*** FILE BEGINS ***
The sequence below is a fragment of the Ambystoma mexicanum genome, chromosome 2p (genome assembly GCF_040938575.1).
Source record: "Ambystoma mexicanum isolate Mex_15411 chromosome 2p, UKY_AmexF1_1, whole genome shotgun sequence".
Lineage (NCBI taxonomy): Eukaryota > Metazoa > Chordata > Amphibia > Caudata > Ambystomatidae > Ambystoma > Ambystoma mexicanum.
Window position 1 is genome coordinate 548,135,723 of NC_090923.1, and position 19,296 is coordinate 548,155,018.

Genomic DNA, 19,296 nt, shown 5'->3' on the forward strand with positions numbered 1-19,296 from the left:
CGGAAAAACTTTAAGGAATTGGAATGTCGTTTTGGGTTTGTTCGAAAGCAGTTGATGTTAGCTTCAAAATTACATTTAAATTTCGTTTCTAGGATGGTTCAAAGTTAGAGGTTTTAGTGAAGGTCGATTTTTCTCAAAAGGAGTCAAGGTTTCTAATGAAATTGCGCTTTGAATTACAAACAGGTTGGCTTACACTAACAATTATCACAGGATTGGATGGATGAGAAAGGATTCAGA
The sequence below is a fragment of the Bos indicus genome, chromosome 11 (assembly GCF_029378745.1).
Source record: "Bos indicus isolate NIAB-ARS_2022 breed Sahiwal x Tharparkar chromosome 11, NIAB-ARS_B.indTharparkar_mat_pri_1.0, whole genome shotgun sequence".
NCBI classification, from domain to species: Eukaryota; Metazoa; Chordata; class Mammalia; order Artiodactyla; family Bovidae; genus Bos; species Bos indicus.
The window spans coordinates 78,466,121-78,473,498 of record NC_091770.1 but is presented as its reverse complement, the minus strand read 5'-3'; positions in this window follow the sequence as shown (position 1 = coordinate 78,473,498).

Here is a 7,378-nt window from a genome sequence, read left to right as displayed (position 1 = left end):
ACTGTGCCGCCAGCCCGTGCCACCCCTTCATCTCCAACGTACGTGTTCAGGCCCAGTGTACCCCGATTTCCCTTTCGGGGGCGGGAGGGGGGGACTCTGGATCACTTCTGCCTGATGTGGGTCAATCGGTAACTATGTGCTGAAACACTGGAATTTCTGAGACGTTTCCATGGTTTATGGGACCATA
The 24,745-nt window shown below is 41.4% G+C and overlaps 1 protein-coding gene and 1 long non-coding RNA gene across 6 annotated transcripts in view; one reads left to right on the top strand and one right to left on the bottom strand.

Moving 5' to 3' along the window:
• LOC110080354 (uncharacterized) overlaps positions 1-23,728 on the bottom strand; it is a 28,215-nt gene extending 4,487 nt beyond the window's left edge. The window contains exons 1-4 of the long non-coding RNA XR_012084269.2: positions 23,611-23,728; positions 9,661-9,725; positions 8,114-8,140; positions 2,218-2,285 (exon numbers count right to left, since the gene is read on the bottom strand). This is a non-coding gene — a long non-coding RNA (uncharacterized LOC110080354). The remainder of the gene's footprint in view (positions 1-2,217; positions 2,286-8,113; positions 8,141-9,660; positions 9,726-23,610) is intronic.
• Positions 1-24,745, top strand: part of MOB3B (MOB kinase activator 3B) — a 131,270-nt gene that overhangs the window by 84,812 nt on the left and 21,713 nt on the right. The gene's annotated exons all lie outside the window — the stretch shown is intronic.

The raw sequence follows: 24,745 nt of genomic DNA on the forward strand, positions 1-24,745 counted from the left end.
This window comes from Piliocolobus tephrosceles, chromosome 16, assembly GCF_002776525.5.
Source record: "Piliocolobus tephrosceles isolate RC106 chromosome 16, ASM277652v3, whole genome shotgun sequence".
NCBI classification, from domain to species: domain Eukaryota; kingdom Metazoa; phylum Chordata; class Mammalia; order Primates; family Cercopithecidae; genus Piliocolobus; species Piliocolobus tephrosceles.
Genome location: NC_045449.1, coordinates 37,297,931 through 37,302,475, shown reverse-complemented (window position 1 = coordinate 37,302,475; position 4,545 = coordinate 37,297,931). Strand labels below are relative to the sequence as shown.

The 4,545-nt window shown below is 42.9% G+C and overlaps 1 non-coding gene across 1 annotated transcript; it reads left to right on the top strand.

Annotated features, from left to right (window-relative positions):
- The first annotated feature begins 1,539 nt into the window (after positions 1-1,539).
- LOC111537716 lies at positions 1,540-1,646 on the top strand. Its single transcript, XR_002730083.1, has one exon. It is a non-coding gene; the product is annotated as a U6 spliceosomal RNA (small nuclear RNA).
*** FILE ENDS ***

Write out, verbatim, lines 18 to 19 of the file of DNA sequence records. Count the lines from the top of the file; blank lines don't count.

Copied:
This window comes from Piliocolobus tephrosceles, chromosome 16, assembly GCF_002776525.5.
Source record: "Piliocolobus tephrosceles isolate RC106 chromosome 16, ASM277652v3, whole genome shotgun sequence".